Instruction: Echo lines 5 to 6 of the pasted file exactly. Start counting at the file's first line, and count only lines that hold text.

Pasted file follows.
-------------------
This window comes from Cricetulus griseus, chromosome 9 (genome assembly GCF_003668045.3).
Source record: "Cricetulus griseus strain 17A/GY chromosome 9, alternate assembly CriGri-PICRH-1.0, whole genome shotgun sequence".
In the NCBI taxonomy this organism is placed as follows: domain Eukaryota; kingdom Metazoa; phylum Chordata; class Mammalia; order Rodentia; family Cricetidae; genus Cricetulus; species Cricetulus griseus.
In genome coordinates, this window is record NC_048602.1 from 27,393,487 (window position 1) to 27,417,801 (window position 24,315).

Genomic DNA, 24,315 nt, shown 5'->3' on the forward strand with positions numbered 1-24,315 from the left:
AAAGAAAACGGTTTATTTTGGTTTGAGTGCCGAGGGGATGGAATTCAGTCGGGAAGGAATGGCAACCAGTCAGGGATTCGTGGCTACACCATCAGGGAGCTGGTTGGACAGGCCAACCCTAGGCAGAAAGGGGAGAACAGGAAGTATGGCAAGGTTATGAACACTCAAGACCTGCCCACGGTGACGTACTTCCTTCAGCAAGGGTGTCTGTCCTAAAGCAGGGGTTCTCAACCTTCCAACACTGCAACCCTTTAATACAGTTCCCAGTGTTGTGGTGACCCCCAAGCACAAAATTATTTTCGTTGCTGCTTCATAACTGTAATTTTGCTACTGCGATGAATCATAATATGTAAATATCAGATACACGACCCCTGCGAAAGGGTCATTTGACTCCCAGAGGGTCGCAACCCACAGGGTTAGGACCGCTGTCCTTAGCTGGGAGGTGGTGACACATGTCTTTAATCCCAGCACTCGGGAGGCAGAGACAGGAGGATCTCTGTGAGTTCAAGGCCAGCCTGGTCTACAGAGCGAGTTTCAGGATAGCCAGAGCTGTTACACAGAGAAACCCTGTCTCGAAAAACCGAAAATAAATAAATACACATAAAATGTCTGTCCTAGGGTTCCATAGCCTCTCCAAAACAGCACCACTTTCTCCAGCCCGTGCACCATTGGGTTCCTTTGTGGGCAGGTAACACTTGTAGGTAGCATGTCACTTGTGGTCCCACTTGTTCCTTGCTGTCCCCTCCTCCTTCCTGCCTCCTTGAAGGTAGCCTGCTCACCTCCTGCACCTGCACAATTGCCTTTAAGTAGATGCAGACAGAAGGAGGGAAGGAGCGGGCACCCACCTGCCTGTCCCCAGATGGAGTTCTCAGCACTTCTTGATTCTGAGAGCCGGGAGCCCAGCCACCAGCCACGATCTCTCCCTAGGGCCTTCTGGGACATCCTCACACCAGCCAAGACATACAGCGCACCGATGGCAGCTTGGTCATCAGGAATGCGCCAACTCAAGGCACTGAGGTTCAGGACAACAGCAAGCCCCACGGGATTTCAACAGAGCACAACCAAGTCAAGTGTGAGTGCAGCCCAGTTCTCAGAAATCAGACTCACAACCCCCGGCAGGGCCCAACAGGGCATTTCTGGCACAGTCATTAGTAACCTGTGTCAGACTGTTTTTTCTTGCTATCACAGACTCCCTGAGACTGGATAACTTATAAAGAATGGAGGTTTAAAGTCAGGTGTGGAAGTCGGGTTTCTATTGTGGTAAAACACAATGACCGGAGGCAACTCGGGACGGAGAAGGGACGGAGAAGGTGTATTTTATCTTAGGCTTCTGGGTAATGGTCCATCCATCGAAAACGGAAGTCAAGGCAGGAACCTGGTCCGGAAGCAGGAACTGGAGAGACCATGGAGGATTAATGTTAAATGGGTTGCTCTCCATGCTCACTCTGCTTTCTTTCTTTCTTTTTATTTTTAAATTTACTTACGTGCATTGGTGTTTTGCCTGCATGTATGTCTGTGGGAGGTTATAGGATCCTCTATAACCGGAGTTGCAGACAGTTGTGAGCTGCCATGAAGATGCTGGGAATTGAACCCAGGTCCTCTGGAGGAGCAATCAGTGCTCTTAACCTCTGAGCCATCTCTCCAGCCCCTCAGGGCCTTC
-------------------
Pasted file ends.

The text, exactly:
Genomic DNA, 24,315 nt, shown 5'->3' on the forward strand with positions numbered 1-24,315 from the left:
AAAGAAAACGGTTTATTTTGGTTTGAGTGCCGAGGGGATGGAATTCAGTCGGGAAGGAATGGCAACCAGTCAGGGATTCGTGGCTACACCATCAGGGAGCTGGTTGGACAGGCCAACCCTAGGCAGAAAGGGGAGAACAGGAAGTATGGCAAGGTTATGAACACTCAAGACCTGCCCACGGTGACGTACTTCCTTCAGCAAGGGTGTCTGTCCTAAAGCAGGGGTTCTCAACCTTCCAACACTGCAACCCTTTAATACAGTTCCCAGTGTTGTGGTGACCCCCAAGCACAAAATTATTTTCGTTGCTGCTTCATAACTGTAATTTTGCTACTGCGATGAATCATAATATGTAAATATCAGATACACGACCCCTGCGAAAGGGTCATTTGACTCCCAGAGGGTCGCAACCCACAGGGTTAGGACCGCTGTCCTTAGCTGGGAGGTGGTGACACATGTCTTTAATCCCAGCACTCGGGAGGCAGAGACAGGAGGATCTCTGTGAGTTCAAGGCCAGCCTGGTCTACAGAGCGAGTTTCAGGATAGCCAGAGCTGTTACACAGAGAAACCCTGTCTCGAAAAACCGAAAATAAATAAATACACATAAAATGTCTGTCCTAGGGTTCCATAGCCTCTCCAAAACAGCACCACTTTCTCCAGCCCGTGCACCATTGGGTTCCTTTGTGGGCAGGTAACACTTGTAGGTAGCATGTCACTTGTGGTCCCACTTGTTCCTTGCTGTCCCCTCCTCCTTCCTGCCTCCTTGAAGGTAGCCTGCTCACCTCCTGCACCTGCACAATTGCCTTTAAGTAGATGCAGACAGAAGGAGGGAAGGAGCGGGCACCCACCTGCCTGTCCCCAGATGGAGTTCTCAGCACTTCTTGATTCTGAGAGCCGGGAGCCCAGCCACCAGCCACGATCTCTCCCTAGGGCCTTCTGGGACATCCTCACACCAGCCAAGACATACAGCGCACCGATGGCAGCTTGGTCATCAGGAATGCGCCAACTCAAGGCACTGAGGTTCAGGACAACAGCAAGCCCCACGGGATTTCAACAGAGCACAACCAAGTCAAGTGTGAGTGCAGCCCAGTTCTCAGAAATCAGACTCACAACCCCCGGCAGGGCCCAACAGGGCATTTCTGGCACAGTCATTAGTAACCTGTGTCAGACTGTTTTTTCTTGCTATCACAGACTCCCTGAGACTGGATAACTTATAAAGAATGGAGGTTTAAAGTCAGGTGTGGAAGTCGGGTTTCTATTGTGGTAAAACACAATGACCGGAGGCAACTCGGGACGGAGAAGGGACGGAGAAGGTGTATTTTATCTTAGGCTTCTGGGTAATGGTCCATCCATCGAAAACGGAAGTCAAGGCAGGAACCTGGTCCGGAAGCAGGAACTGGAGAGACCATGGAGGATTAATGTTAAATGGGTTGCTCTCCATGCTCACTCTGCTTTCTTTCTTTCTTTTTATTTTTAAATTTACTTACGTGCATTGGTGTTTTGCCTGCATGTATGTCTGTGGGAGGTTATAGGATCCTCTATAACCGGAGTTGCAGACAGTTGTGAGCTGCCATGAAGATGCTGGGAATTGAACCCAGGTCCTCTGGAGGAGCAATCAGTGCTCTTAACCTCTGAGCCATCTCTCCAGCCCCTCAGGGCCTTC